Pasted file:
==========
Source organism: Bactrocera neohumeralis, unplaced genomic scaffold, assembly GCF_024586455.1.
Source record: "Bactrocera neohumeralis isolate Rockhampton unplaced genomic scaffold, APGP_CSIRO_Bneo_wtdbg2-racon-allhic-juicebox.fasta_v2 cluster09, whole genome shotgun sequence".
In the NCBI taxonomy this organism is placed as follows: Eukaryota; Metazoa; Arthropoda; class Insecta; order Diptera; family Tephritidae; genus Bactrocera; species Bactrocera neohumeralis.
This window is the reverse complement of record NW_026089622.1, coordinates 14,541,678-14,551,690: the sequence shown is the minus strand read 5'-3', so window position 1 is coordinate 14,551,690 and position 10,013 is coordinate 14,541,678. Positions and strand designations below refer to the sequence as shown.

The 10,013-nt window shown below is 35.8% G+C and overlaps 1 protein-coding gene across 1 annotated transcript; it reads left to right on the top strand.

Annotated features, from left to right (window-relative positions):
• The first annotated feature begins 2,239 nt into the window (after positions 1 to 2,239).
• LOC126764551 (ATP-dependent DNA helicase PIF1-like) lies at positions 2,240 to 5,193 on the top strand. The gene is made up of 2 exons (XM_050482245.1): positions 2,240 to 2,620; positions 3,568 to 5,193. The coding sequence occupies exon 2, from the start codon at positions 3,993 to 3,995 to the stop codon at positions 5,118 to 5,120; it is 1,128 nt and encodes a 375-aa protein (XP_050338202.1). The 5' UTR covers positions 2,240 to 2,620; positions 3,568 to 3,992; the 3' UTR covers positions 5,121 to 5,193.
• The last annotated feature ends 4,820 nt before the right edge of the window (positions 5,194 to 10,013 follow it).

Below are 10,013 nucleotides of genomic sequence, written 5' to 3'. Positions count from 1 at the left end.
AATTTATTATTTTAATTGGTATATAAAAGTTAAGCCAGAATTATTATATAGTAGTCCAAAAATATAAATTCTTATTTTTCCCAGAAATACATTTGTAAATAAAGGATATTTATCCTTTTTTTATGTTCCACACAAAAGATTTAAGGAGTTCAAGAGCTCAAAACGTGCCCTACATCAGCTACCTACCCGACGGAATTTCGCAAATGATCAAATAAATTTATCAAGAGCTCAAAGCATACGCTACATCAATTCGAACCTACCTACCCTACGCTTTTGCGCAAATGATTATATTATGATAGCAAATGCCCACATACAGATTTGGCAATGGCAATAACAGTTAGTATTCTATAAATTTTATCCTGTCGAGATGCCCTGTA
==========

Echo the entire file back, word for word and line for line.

Source organism: Bactrocera neohumeralis, unplaced genomic scaffold, assembly GCF_024586455.1.
Source record: "Bactrocera neohumeralis isolate Rockhampton unplaced genomic scaffold, APGP_CSIRO_Bneo_wtdbg2-racon-allhic-juicebox.fasta_v2 cluster09, whole genome shotgun sequence".
In the NCBI taxonomy this organism is placed as follows: Eukaryota; Metazoa; Arthropoda; class Insecta; order Diptera; family Tephritidae; genus Bactrocera; species Bactrocera neohumeralis.
This window is the reverse complement of record NW_026089622.1, coordinates 14,541,678-14,551,690: the sequence shown is the minus strand read 5'-3', so window position 1 is coordinate 14,551,690 and position 10,013 is coordinate 14,541,678. Positions and strand designations below refer to the sequence as shown.

The 10,013-nt window shown below is 35.8% G+C and overlaps 1 protein-coding gene across 1 annotated transcript; it reads left to right on the top strand.

Annotated features, from left to right (window-relative positions):
• The first annotated feature begins 2,239 nt into the window (after positions 1 to 2,239).
• LOC126764551 (ATP-dependent DNA helicase PIF1-like) lies at positions 2,240 to 5,193 on the top strand. The gene is made up of 2 exons (XM_050482245.1): positions 2,240 to 2,620; positions 3,568 to 5,193. The coding sequence occupies exon 2, from the start codon at positions 3,993 to 3,995 to the stop codon at positions 5,118 to 5,120; it is 1,128 nt and encodes a 375-aa protein (XP_050338202.1). The 5' UTR covers positions 2,240 to 2,620; positions 3,568 to 3,992; the 3' UTR covers positions 5,121 to 5,193.
• The last annotated feature ends 4,820 nt before the right edge of the window (positions 5,194 to 10,013 follow it).

Below are 10,013 nucleotides of genomic sequence, written 5' to 3'. Positions count from 1 at the left end.
AATTTATTATTTTAATTGGTATATAAAAGTTAAGCCAGAATTATTATATAGTAGTCCAAAAATATAAATTCTTATTTTTCCCAGAAATACATTTGTAAATAAAGGATATTTATCCTTTTTTTATGTTCCACACAAAAGATTTAAGGAGTTCAAGAGCTCAAAACGTGCCCTACATCAGCTACCTACCCGACGGAATTTCGCAAATGATCAAATAAATTTATCAAGAGCTCAAAGCATACGCTACATCAATTCGAACCTACCTACCCTACGCTTTTGCGCAAATGATTATATTATGATAGCAAATGCCCACATACAGATTTGGCAATGGCAATAACAGTTAGTATTCTATAAATTTTATCCTGTCGAGATGCCCTGTA